Because state law requires the city to give the public 45 days’ notice before its Panel for Educational Policy votes to approve the Department of Education’s estimated budget? and because the schools budget estimate is contingent on the mayor’s executive budget, which typically comes out at the end of April? and because schools need to know how much money they’re getting by early June, and ideally sooner (late allocations to schools during the pandemic were a huge headache for principals and teachers) — for all these reasons, and to allow some semblance of orderly planning in the nation’s largest school system, Chancellor David Banks on May 3 issued an emergency order letting the estimated budget be adopted so schools could get to work preparing for the fall.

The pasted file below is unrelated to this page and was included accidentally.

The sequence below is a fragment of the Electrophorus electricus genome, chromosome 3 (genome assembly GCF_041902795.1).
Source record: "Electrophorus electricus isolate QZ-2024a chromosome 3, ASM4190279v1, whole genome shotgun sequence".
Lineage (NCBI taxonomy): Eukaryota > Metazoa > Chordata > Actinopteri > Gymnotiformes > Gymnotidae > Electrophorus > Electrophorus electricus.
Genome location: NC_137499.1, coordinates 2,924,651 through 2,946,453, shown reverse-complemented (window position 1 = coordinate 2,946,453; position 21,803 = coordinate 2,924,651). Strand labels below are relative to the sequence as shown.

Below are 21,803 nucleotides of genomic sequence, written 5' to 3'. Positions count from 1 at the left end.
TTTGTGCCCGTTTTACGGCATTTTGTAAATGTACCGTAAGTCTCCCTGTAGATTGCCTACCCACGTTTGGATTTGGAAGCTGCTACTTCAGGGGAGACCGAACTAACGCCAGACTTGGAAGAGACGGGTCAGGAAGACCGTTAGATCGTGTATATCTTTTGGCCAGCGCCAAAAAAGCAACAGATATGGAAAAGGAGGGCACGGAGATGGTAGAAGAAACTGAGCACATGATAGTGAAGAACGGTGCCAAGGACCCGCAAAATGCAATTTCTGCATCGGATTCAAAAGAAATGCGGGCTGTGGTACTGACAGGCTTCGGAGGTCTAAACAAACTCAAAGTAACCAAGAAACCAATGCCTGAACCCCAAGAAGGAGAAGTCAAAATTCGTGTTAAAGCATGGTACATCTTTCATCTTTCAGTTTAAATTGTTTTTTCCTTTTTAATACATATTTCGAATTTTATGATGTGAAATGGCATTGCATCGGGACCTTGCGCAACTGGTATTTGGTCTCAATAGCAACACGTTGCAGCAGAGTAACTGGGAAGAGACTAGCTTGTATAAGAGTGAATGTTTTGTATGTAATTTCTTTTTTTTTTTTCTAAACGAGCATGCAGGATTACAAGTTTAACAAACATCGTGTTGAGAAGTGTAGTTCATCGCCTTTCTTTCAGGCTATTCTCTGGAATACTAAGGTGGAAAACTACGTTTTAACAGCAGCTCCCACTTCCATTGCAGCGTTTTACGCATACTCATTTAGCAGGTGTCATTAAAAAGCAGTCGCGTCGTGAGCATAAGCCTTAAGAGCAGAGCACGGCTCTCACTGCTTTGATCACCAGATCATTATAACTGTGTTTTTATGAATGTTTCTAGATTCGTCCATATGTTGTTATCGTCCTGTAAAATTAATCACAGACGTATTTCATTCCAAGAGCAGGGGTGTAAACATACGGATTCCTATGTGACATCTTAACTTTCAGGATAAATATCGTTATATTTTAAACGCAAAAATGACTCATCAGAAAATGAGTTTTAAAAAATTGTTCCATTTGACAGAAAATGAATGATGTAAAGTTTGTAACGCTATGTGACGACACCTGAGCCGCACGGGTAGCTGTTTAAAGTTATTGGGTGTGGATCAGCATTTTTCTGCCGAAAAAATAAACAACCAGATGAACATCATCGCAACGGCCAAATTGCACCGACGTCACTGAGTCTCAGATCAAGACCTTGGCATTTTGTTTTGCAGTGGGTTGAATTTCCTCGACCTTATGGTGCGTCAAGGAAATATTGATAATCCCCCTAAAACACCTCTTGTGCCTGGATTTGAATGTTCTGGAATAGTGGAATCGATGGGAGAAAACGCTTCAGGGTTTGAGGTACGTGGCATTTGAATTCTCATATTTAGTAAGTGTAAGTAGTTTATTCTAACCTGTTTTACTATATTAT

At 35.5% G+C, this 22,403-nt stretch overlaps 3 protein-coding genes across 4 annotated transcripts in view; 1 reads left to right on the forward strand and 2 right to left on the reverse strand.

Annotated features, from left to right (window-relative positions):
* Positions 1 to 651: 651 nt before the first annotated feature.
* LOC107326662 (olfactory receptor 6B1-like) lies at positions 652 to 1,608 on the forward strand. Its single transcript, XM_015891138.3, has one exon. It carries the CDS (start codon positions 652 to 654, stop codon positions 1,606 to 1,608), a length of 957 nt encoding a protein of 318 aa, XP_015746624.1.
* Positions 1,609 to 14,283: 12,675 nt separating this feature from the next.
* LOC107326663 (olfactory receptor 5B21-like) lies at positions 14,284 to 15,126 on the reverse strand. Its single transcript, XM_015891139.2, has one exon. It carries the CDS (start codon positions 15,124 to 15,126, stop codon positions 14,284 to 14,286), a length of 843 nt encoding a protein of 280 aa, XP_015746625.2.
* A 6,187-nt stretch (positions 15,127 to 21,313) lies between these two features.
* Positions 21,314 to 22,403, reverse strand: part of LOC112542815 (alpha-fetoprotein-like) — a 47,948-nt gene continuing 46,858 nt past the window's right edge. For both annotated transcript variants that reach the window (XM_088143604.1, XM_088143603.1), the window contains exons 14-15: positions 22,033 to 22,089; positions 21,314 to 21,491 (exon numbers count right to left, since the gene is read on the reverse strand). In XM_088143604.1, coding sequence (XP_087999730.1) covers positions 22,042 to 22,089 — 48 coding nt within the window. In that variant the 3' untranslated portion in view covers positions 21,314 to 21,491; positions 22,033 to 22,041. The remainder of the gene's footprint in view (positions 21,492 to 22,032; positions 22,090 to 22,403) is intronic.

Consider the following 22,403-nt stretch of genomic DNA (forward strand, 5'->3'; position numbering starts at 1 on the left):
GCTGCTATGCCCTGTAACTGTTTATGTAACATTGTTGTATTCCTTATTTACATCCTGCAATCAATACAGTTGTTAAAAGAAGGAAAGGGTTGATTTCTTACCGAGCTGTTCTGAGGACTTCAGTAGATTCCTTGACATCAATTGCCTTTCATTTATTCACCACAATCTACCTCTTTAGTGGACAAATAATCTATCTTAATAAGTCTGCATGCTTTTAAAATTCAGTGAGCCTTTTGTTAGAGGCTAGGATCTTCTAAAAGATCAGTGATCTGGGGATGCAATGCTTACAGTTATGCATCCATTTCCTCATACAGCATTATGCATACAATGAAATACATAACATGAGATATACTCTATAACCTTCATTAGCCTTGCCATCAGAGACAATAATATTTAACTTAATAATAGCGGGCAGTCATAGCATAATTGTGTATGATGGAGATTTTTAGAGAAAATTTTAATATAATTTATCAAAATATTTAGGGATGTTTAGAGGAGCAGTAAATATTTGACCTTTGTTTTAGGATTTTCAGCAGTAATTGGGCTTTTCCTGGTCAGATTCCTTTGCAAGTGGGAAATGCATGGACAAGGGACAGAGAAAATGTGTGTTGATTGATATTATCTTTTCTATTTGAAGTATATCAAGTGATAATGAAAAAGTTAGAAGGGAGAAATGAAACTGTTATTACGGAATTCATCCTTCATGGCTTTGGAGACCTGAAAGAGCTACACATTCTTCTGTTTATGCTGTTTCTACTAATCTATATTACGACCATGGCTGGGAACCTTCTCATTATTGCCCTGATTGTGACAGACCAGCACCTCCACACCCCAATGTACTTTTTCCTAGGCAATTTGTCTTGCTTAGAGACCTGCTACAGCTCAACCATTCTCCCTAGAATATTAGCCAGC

Given the crazy and conflicting calendars, every chancellor has issued such an order every year since 2016. State law gives him or her wide discretion to determine what constitutes an emergency.
Despite all this, and despite the City Council holding hearings and approving the budget as a connected whole, Acting Manhattan state Supreme Court Justice Lyle Frank has just agreed with plaintiffs and ruled that Banks misused the emergency declaration — and the education budget is void. It falls now to the Council to vote again on the spending plan for just this one department, or revert to last year’s.
Parents, you know who to blame if and when chaos engulfs the start of the school year on Sept. 8.